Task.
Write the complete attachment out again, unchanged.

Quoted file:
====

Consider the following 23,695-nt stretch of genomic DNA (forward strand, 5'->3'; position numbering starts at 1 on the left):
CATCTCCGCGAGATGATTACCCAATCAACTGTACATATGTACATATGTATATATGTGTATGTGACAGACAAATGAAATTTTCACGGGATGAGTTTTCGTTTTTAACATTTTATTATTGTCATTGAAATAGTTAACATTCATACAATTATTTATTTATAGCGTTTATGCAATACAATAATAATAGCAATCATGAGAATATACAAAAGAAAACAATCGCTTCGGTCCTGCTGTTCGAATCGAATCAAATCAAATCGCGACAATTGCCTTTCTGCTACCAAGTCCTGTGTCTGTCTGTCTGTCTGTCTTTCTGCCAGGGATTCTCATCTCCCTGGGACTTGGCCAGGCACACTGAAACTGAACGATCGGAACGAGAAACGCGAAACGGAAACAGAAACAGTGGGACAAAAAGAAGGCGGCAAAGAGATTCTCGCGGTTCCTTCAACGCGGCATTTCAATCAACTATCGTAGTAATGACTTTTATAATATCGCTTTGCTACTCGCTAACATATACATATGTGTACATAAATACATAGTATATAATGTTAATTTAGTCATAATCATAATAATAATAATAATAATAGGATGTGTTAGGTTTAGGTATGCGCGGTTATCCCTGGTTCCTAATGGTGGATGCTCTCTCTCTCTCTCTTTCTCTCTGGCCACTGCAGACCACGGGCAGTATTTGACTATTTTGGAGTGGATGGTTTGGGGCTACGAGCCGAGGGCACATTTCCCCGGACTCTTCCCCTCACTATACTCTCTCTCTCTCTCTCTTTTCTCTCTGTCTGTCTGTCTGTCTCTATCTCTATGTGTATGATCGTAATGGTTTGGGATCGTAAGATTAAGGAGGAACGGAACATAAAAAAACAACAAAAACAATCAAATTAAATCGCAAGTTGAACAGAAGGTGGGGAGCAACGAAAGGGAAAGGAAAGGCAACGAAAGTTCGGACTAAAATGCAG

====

Consider the following 23,695-nt stretch of genomic DNA (forward strand, 5'->3'; position numbering starts at 1 on the left):
CATCTCCGCGAGATGATTACCCAATCAACTGTACATATGTACATATGTATATATGTGTATGTGACAGACAAATGAAATTTTCACGGGATGAGTTTTCGTTTTTAACATTTTATTATTGTCATTGAAATAGTTAACATTCATACAATTATTTATTTATAGCGTTTATGCAATACAATAATAATAGCAATCATGAGAATATACAAAAGAAAACAATCGCTTCGGTCCTGCTGTTCGAATCGAATCAAATCAAATCGCGACAATTGCCTTTCTGCTACCAAGTCCTGTGTCTGTCTGTCTGTCTGTCTTTCTGCCAGGGATTCTCATCTCCCTGGGACTTGGCCAGGCACACTGAAACTGAACGATCGGAACGAGAAACGCGAAACGGAAACAGAAACAGTGGGACAAAAAGAAGGCGGCAAAGAGATTCTCGCGGTTCCTTCAACGCGGCATTTCAATCAACTATCGTAGTAATGACTTTTATAATATCGCTTTGCTACTCGCTAACATATACATATGTGTACATAAATACATAGTATATAATGTTAATTTAGTCATAATCATAATAATAATAATAATAATAGGATGTGTTAGGTTTAGGTATGCGCGGTTATCCCTGGTTCCTAATGGTGGATGCTCTCTCTCTCTCTCTTTCTCTCTGGCCACTGCAGACCACGGGCAGTATTTGACTATTTTGGAGTGGATGGTTTGGGGCTACGAGCCGAGGGCACATTTCCCCGGACTCTTCCCCTCACTATACTCTCTCTCTCTCTCTCTTTTCTCTCTGTCTGTCTGTCTGTCTCTATCTCTATGTGTATGATCGTAATGGTTTGGGATCGTAAGATTAAGGAGGAACGGAACATAAAAAAACAACAAAAACAATCAAATTAAATCGCAAGTTGAACAGAAGGTGGGGAGCAACGAAAGGGAAAGGAAAGGCAACGAAAGTTCGGACTAAAATGCAG